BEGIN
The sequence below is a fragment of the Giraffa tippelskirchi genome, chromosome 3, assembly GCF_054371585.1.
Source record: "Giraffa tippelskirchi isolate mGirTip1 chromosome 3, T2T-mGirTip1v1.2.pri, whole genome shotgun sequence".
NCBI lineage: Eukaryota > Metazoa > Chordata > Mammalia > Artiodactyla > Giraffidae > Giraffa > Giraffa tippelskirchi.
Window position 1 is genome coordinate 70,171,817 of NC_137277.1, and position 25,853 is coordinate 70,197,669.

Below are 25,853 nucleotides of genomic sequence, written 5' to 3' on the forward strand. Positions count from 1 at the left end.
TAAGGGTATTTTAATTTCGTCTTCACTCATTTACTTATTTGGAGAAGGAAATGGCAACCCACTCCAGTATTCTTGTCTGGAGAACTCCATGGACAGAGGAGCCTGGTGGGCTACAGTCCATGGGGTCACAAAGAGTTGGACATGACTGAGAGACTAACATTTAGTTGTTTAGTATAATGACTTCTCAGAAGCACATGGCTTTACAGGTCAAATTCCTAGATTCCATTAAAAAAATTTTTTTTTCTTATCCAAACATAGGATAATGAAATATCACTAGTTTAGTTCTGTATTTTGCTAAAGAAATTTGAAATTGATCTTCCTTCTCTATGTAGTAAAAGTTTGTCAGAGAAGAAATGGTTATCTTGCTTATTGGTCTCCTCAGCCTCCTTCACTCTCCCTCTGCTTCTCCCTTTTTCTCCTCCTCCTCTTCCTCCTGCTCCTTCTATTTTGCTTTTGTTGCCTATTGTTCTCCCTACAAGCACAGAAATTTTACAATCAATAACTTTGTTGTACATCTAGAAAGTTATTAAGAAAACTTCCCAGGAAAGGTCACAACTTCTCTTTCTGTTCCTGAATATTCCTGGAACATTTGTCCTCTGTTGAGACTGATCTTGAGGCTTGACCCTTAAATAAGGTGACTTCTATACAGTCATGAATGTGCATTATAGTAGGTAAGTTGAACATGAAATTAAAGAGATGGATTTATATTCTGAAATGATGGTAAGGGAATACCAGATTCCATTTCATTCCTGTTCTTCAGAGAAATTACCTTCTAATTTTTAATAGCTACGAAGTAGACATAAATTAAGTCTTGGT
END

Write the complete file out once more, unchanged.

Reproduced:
The sequence below is a fragment of the Giraffa tippelskirchi genome, chromosome 3, assembly GCF_054371585.1.
Source record: "Giraffa tippelskirchi isolate mGirTip1 chromosome 3, T2T-mGirTip1v1.2.pri, whole genome shotgun sequence".
NCBI lineage: Eukaryota > Metazoa > Chordata > Mammalia > Artiodactyla > Giraffidae > Giraffa > Giraffa tippelskirchi.
Window position 1 is genome coordinate 70,171,817 of NC_137277.1, and position 25,853 is coordinate 70,197,669.

Below are 25,853 nucleotides of genomic sequence, written 5' to 3' on the forward strand. Positions count from 1 at the left end.
TAAGGGTATTTTAATTTCGTCTTCACTCATTTACTTATTTGGAGAAGGAAATGGCAACCCACTCCAGTATTCTTGTCTGGAGAACTCCATGGACAGAGGAGCCTGGTGGGCTACAGTCCATGGGGTCACAAAGAGTTGGACATGACTGAGAGACTAACATTTAGTTGTTTAGTATAATGACTTCTCAGAAGCACATGGCTTTACAGGTCAAATTCCTAGATTCCATTAAAAAAATTTTTTTTTCTTATCCAAACATAGGATAATGAAATATCACTAGTTTAGTTCTGTATTTTGCTAAAGAAATTTGAAATTGATCTTCCTTCTCTATGTAGTAAAAGTTTGTCAGAGAAGAAATGGTTATCTTGCTTATTGGTCTCCTCAGCCTCCTTCACTCTCCCTCTGCTTCTCCCTTTTTCTCCTCCTCCTCTTCCTCCTGCTCCTTCTATTTTGCTTTTGTTGCCTATTGTTCTCCCTACAAGCACAGAAATTTTACAATCAATAACTTTGTTGTACATCTAGAAAGTTATTAAGAAAACTTCCCAGGAAAGGTCACAACTTCTCTTTCTGTTCCTGAATATTCCTGGAACATTTGTCCTCTGTTGAGACTGATCTTGAGGCTTGACCCTTAAATAAGGTGACTTCTATACAGTCATGAATGTGCATTATAGTAGGTAAGTTGAACATGAAATTAAAGAGATGGATTTATATTCTGAAATGATGGTAAGGGAATACCAGATTCCATTTCATTCCTGTTCTTCAGAGAAATTACCTTCTAATTTTTAATAGCTACGAAGTAGACATAAATTAAGTCTTGGT